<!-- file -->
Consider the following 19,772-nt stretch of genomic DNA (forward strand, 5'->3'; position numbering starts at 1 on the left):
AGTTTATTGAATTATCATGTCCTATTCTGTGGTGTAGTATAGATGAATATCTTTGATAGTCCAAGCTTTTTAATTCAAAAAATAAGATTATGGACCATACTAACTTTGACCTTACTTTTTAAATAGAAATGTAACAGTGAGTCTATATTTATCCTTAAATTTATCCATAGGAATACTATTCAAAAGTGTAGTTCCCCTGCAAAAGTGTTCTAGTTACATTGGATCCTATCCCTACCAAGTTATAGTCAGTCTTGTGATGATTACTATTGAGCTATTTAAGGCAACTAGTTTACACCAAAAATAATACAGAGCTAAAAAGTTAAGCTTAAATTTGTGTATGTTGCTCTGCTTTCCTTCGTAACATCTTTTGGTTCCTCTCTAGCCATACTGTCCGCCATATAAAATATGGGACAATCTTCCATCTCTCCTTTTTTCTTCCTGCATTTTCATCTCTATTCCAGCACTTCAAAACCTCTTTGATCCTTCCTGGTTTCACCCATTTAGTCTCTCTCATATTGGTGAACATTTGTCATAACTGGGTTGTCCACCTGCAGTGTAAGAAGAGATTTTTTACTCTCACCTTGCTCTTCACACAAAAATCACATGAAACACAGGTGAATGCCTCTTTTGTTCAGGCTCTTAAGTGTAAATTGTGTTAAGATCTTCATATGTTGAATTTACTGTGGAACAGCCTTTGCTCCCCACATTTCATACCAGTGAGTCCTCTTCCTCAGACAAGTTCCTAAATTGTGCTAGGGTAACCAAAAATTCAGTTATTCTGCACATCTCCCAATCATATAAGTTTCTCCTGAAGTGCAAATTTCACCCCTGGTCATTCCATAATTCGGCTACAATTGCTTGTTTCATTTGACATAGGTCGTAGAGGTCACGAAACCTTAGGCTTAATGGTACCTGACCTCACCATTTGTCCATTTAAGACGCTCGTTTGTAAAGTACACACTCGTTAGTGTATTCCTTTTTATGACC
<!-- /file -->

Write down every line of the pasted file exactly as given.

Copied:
Consider the following 19,772-nt stretch of genomic DNA (forward strand, 5'->3'; position numbering starts at 1 on the left):
AGTTTATTGAATTATCATGTCCTATTCTGTGGTGTAGTATAGATGAATATCTTTGATAGTCCAAGCTTTTTAATTCAAAAAATAAGATTATGGACCATACTAACTTTGACCTTACTTTTTAAATAGAAATGTAACAGTGAGTCTATATTTATCCTTAAATTTATCCATAGGAATACTATTCAAAAGTGTAGTTCCCCTGCAAAAGTGTTCTAGTTACATTGGATCCTATCCCTACCAAGTTATAGTCAGTCTTGTGATGATTACTATTGAGCTATTTAAGGCAACTAGTTTACACCAAAAATAATACAGAGCTAAAAAGTTAAGCTTAAATTTGTGTATGTTGCTCTGCTTTCCTTCGTAACATCTTTTGGTTCCTCTCTAGCCATACTGTCCGCCATATAAAATATGGGACAATCTTCCATCTCTCCTTTTTTCTTCCTGCATTTTCATCTCTATTCCAGCACTTCAAAACCTCTTTGATCCTTCCTGGTTTCACCCATTTAGTCTCTCTCATATTGGTGAACATTTGTCATAACTGGGTTGTCCACCTGCAGTGTAAGAAGAGATTTTTTACTCTCACCTTGCTCTTCACACAAAAATCACATGAAACACAGGTGAATGCCTCTTTTGTTCAGGCTCTTAAGTGTAAATTGTGTTAAGATCTTCATATGTTGAATTTACTGTGGAACAGCCTTTGCTCCCCACATTTCATACCAGTGAGTCCTCTTCCTCAGACAAGTTCCTAAATTGTGCTAGGGTAACCAAAAATTCAGTTATTCTGCACATCTCCCAATCATATAAGTTTCTCCTGAAGTGCAAATTTCACCCCTGGTCATTCCATAATTCGGCTACAATTGCTTGTTTCATTTGACATAGGTCGTAGAGGTCACGAAACCTTAGGCTTAATGGTACCTGACCTCACCATTTGTCCATTTAAGACGCTCGTTTGTAAAGTACACACTCGTTAGTGTATTCCTTTTTATGACC